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Supreme Judicial Court of Maine.


Docket: Pen-16-175

Decided: January 17, 2017

Panel: SAUFLEY, C.J., and ALEXANDER, MEAD, GORMAN, JABAR, HJELM, and HUMPHREY, JJ. R. Christopher Almy, District Attorney, and Susan J. Pope, Asst. Dist. Atty. (orally), Prosecutorial District V, Bangor, for appellant State of Maine Matthew S. Erickson, Esq. (orally), Brewer, for appellee Jonathan M. Spinney Jr.

Reporter of Decisions

[¶1] The State of Maine appeals from a judgment of the Superior Court (Penobscot County, Anderson, J.) granting Jonathan M. Spinney Jr.'s petition for post-conviction review of his expulsion from Adult Drug Treatment Court (“drug court”) and the resultant revocation of his probation. The court concluded that, because the drug court termination hearing was in part a bail revocation hearing, it had authority to grant Spinney's request for post-conviction review and that the drug court termination hearing had not afforded Spinney due process. We vacate the judgment.


[¶2] On June 4, 2007, Jonathan Spinney pleaded guilty to one count of robbery (Class A), 17-A M.R.S. § 651(1)(C) (2006), in the Superior Court (Penobscot County), for which the court (Brodrick, J.) sentenced him to ten years in prison with all but five years suspended and three years of probation. Between July of 2011 and May of 2012, the State filed three motions to revoke Spinney's probation. He admitted to all three violations, but the court (A. Murray, J.) issued no sanctions for the first violation and, on July 17, 2012, the court (Anderson, J.) ordered that the decision on what sanctions would be imposed for the second and third would be continued generally. On September 11, 2012, the State filed its fourth motion alleging that Spinney had violated probation, this time by committing a theft and violating bail. That matter—and, apparently, the sanction hearing for the two other pending violations—was set for hearing in October of 2012. The record does not indicate what occurred in October but, on December 12, 2012, Spinney's case was transferred to Hancock County. There, he entered an admission to the September 11, 2012, motion alleging that he had violated the conditions of his probation, and the court (Cuddy, J.) enrolled him in drug court—a program within the criminal court system “in which heightened judicial attention is given to defendants” whose criminal actions are driven by their abuse of substances. State v. Jakubowski, 2003 ME 58, ¶ 1, 822 A.2d 1193.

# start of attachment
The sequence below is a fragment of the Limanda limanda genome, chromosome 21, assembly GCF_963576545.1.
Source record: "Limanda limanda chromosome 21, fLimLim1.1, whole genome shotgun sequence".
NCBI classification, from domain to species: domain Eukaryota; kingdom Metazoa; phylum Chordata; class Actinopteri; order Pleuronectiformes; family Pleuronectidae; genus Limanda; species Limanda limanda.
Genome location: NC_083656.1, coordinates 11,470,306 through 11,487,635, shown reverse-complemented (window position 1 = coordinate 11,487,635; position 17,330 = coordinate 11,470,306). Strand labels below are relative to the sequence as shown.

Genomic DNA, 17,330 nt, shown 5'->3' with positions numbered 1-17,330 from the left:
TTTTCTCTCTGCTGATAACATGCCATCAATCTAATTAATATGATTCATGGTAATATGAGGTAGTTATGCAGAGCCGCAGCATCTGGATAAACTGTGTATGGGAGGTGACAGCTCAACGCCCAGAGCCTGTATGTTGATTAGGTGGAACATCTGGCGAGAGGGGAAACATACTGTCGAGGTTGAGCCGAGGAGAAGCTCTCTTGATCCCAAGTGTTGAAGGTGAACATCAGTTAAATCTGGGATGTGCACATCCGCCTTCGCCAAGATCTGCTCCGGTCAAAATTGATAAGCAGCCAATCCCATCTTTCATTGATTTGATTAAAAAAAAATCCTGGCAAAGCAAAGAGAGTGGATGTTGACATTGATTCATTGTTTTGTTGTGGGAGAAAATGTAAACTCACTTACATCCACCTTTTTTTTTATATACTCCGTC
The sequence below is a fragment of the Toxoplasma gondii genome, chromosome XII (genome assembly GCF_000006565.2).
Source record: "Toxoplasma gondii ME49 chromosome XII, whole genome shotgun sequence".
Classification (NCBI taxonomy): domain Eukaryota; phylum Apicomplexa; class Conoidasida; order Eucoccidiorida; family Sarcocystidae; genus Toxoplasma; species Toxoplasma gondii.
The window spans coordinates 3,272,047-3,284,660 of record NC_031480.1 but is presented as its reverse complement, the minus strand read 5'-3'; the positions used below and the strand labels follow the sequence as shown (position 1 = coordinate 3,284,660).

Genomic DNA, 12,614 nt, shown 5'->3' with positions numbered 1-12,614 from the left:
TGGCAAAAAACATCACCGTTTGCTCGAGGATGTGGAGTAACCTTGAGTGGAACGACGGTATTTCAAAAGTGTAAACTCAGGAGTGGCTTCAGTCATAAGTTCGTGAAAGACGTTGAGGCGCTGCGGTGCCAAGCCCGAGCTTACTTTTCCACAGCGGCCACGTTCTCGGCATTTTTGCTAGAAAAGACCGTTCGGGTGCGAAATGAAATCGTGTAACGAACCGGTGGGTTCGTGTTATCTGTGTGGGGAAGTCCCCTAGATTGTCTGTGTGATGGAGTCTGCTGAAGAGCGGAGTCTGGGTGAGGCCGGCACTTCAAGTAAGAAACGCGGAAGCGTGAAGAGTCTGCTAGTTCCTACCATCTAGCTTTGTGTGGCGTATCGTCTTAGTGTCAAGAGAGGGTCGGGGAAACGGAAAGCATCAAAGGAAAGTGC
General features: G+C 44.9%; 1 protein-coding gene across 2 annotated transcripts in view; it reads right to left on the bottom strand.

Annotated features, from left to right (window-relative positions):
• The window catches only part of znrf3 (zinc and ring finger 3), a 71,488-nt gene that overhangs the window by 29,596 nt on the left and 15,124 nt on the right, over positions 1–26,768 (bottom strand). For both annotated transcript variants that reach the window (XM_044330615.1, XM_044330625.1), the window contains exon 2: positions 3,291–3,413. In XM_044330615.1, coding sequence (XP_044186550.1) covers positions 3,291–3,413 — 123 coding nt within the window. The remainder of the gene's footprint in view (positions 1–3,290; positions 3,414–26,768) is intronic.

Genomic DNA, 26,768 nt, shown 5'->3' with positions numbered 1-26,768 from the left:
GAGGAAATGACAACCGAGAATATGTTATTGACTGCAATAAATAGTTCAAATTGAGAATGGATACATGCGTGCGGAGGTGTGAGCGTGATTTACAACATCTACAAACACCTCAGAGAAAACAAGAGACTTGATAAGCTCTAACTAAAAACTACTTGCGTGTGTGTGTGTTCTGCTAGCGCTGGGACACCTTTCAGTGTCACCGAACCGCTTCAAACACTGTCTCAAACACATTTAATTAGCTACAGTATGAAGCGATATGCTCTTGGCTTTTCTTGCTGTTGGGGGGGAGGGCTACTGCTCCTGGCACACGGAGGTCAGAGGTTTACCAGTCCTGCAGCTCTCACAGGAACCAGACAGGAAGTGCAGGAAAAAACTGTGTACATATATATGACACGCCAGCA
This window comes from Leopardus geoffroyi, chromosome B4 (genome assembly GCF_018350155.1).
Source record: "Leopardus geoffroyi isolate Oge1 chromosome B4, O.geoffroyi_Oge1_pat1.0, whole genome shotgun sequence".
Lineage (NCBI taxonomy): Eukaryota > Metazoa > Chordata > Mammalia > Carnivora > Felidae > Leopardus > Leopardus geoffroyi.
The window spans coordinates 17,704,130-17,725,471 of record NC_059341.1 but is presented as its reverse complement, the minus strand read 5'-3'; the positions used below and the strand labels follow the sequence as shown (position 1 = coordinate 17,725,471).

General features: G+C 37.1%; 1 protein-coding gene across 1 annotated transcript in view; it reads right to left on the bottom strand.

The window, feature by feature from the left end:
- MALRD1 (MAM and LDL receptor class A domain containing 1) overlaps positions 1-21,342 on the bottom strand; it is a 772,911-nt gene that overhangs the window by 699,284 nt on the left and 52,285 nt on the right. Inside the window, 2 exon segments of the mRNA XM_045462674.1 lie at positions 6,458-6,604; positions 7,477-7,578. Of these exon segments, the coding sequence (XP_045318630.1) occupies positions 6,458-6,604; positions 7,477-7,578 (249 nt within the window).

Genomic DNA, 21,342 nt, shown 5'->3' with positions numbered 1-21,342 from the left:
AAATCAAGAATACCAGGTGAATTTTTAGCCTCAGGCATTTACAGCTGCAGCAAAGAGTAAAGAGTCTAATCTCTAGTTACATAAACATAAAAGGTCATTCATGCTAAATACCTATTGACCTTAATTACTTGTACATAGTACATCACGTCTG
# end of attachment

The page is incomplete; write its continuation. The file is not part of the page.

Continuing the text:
[¶3] As a condition of his participation in drug court, Spinney agreed to the imposition of alternate sentences based upon his performance in the program, referred to as “good” and “bad” sentences: if he successfully completed drug court, he would receive the “good” sentence—no further sanctions and his probation would continue; if he did not successfully complete drug court, he would receive the “bad” sentence—a full revocation of his probation resulting in Spinney serving the remaining five years of his suspended robbery sentence. A mere sixteen days after he entered the program, Spinney failed to appear at drug court and, once again, violated the conditions of his probation by committing a new criminal offense—eluding an officer (Class C), 29-A M.R.S. § 2414(3) (2011)—by leading police on a high-speed chase through downtown Bangor. Spinney was jailed soon after the chase and, while incarcerated, sent a letter to the “drug court team”1 admitting that he had used bath salts and that he had “[left] the county,”2 but asking for yet another chance to “[change his] life.”

[¶4] On January 18, 2013, the court held a hearing to determine whether to expel Spinney from the drug court program. At the start of that hearing, after consulting with his attorney, Spinney admitted that he had violated the drug court contract. The court heard from Spinney, his parents, his counsel, and a representative from the District Attorney's office. After conferring with the drug court team behind closed doors during the hearing, the court expelled Spinney from the program and announced that it would impose a full revocation of his probation—the “bad sentence” that Spinney had agreed to upon entering drug court. Spinney did not object to any of the procedure at the hearing. That same day, the court revoked Spinney's probation and imposed a sentence of five years, the balance of the previously suspended portion of the sentence imposed in 2007 for his robbery conviction. Spinney did not appeal from the revocation of his probation.